Detail Study Of Natyashastra, Specially Dance Related Chapters And Sangita Ratnakar
Module 18 Angika Abhinaya As Per Ns
The first of the various forms of performance mentioned by Bharat Muni is Angik Abhinaya / आंगगक अभिनय. For the correct manner of portrayal of any performance/enactment, one needs to have the right tools. One can say that the major resource/tool for staging any play/drama is the human body. In fact, for performing arts and sports disciplines such as yoga, gymnastics, exercising, etc., one needs a human body to perform them. It is not easy to depict the life of humans on stage because during the portrayal, one may need some particular tools, equipment, etc. which are impossible to exhibit on stage. In such situations, the bodily gestures, movements and performance offer assistance. Only through a focused and composed mind can we mould our body in different imaginary circumstances and deliver a physical performance. Of the four forms of performance -- the one delivered using bodily gestures and movements is referred to as angika abhinaya.
The Anubhavas / अनुिाव which represent physical reactions to an emotional experience are rendered in stage performance through physical manifestation and varied movements of the body. This is angika abhinaya and is treated rather fully and minutely in the Natyashastra, because the visual impact in a dramatic spectacle in
forcefully conveyed by the gestures and movements of an actor playing a role on the stage.
The angika abhinaya is a necessary part also in a dance performance and some training in dance modes was essential for an actor, at least in the performance of Sanskrit plays, for carrying out certain types of abhinaya. It is likely that the Natyashastra entered into a detailed description of this aspect of histrionics to serve the needs both of an actor as well as a dancer.
Angika abhinaya has many aspects. But for purpose of drama it is broadly classified into three categories.
a. Mukhaja /मुखजा: facial expression
b. Sharir /शरीर : involving the limbs of the body
c. Chestakruta / चेस्टकृत: effected through physical actions and movements.
The mukhaja type of angika abhinaya involves the various movements of the major limbs, the head and the minor body parts such as eyes, nose, cheeks lower lip, chin, teeth, face and neck along with the meanings and mental states emotions expressed by them.
The eyes also include the movements of pupils, eyelids, eyebrows as well as various glances and gazes. The color of the face is also considered as a part of mukhaja abhinaya.
The sharira type of abhinaya involves various positions gestures of single hand, combined or the joined hands and dance hands. These hand-poses are connected with mental stats and are also to be used to express certain things and ideas. They acquire a symbolic value and significance when they pertain to dramatic context and also in a pure dance mode. The sharira type of abhinaya also includes the movements of the limbs such as the chest, the sides, the belly, the waist, the thighs, the shanks, the feet and various minor limbs such as the knees and other parts of the legs and as well as the meanings and mental states /emotions expressed by these limbs.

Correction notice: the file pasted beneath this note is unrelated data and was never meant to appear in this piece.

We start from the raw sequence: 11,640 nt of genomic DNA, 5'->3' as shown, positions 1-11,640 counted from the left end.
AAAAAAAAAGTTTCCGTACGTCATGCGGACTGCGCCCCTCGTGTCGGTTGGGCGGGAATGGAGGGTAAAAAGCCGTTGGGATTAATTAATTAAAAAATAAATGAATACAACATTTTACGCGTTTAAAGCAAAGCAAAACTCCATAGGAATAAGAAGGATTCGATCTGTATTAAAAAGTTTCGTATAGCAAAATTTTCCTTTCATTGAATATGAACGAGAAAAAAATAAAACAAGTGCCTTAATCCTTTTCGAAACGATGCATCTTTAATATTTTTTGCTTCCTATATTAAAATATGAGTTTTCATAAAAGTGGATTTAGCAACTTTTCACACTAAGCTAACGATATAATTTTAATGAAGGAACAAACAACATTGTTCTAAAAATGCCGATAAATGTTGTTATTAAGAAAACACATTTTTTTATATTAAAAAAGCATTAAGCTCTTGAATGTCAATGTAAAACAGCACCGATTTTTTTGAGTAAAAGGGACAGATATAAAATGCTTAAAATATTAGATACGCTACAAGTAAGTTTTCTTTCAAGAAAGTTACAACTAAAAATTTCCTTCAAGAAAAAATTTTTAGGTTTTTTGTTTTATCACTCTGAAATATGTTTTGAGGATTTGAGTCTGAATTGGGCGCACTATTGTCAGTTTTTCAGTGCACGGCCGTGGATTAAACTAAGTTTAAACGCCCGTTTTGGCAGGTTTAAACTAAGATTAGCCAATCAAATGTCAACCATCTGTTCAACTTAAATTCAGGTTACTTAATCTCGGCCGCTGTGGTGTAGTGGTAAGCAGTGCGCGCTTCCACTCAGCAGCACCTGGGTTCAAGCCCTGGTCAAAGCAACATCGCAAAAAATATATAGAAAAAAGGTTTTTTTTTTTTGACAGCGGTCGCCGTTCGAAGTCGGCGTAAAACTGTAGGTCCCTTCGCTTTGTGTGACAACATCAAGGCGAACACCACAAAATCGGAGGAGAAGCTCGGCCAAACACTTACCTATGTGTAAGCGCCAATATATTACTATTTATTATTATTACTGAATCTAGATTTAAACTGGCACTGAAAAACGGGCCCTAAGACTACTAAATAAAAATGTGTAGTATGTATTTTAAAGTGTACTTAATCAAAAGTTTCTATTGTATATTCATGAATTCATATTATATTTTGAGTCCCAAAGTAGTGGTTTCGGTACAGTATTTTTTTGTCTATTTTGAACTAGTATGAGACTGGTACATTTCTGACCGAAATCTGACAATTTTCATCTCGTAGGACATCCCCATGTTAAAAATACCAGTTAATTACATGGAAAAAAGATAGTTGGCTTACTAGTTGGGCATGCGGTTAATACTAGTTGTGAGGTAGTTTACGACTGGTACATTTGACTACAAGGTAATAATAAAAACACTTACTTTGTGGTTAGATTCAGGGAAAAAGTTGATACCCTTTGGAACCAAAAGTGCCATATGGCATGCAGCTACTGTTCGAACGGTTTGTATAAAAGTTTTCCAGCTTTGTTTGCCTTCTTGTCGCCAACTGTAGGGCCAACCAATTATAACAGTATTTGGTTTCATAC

The chestakruta type of angika abhinaya includes the combined movements of all the major and minor limbs of the body which are of two kinds (a) the gait, and (b) the dance movements that involve various types of gaits suitable for different characters in a play, their seated postures and lying-down postures. These are all expressive of various mental states and emotions. The dance movements include 108 types of karanas, various angophora rechaka pindibandha bhedyaka (रेचक, पऩण्डीबन्ध, िेद्यक) , and akashiki / आकाशीकी and bhumiki / िौभम charis which are useful for both the actors and the dancers.
The chestakruta has three aspects: sakha, ankura and nrtta. Bharata defines sakha as an abhinaya which is rendered by all the limbs, head, face, thighs, shank, hands and feet, each acting in an ordered succession, ankura arises out of sucaabhinaya; suca is suggestive abhinaya which precedes a dramatic speech; and ankura is such abhinaya preceding acting or pantomime. Nrtta is a very technical
abhinaya and includes the use of karanas and angaharas, which are fully described in Natyashastra chapter IV. Karana is defined as the combined movement of hands and feet. Two nrittakarana / नृत्तकरण make one matraka / मातृका; and two, three or four matrakas make an angahara /अन्गहार.
Bharata’s elaborate description of angika abhinaya suggests that in a dramatic spectacle, natural and realistic acting will be used wherever possible. But where imagination must aid make-believe, stylized and suggestive abhinaya will have to be used. That is why certain poses, hand-gestures, chari and mandala movements and special gaits are prescribed. They are symbolic but also quite suggestive to those who have the knowledge of the technique.
According to Abhinaya Darpana
Chaturdahbhinayastatra Angikornirdeshit l चतुधधाभबनमस्तधत्रअंगीकोर्नादेभित
According to the book Nartanabhinaya by Ratnakar, of the four forms of performance, the one delivered using bodily gestures and movements is referred to as angika abhinaya.